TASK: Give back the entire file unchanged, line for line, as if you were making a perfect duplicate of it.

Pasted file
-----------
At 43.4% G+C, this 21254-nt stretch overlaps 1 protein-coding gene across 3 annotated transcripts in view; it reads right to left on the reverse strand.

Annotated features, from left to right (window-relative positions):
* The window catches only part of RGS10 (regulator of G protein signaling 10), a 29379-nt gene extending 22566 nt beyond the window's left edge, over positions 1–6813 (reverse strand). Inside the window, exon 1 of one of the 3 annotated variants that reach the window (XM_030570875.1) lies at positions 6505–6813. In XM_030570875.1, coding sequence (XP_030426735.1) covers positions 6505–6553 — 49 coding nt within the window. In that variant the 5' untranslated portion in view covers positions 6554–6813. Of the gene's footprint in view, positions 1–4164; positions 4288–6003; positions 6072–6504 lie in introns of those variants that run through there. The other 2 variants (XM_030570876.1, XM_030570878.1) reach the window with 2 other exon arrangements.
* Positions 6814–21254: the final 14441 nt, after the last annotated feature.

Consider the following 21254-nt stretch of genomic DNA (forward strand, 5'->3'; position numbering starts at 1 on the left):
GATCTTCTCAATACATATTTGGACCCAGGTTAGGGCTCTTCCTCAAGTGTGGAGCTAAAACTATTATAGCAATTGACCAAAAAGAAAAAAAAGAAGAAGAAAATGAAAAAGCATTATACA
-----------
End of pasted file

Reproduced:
At 43.4% G+C, this 21254-nt stretch overlaps 1 protein-coding gene across 3 annotated transcripts in view; it reads right to left on the reverse strand.

Annotated features, from left to right (window-relative positions):
* The window catches only part of RGS10 (regulator of G protein signaling 10), a 29379-nt gene extending 22566 nt beyond the window's left edge, over positions 1–6813 (reverse strand). Inside the window, exon 1 of one of the 3 annotated variants that reach the window (XM_030570875.1) lies at positions 6505–6813. In XM_030570875.1, coding sequence (XP_030426735.1) covers positions 6505–6553 — 49 coding nt within the window. In that variant the 5' untranslated portion in view covers positions 6554–6813. Of the gene's footprint in view, positions 1–4164; positions 4288–6003; positions 6072–6504 lie in introns of those variants that run through there. The other 2 variants (XM_030570876.1, XM_030570878.1) reach the window with 2 other exon arrangements.
* Positions 6814–21254: the final 14441 nt, after the last annotated feature.

Consider the following 21254-nt stretch of genomic DNA (forward strand, 5'->3'; position numbering starts at 1 on the left):
GATCTTCTCAATACATATTTGGACCCAGGTTAGGGCTCTTCCTCAAGTGTGGAGCTAAAACTATTATAGCAATTGACCAAAAAGAAAAAAAAGAAGAAGAAAATGAAAAAGCATTATACA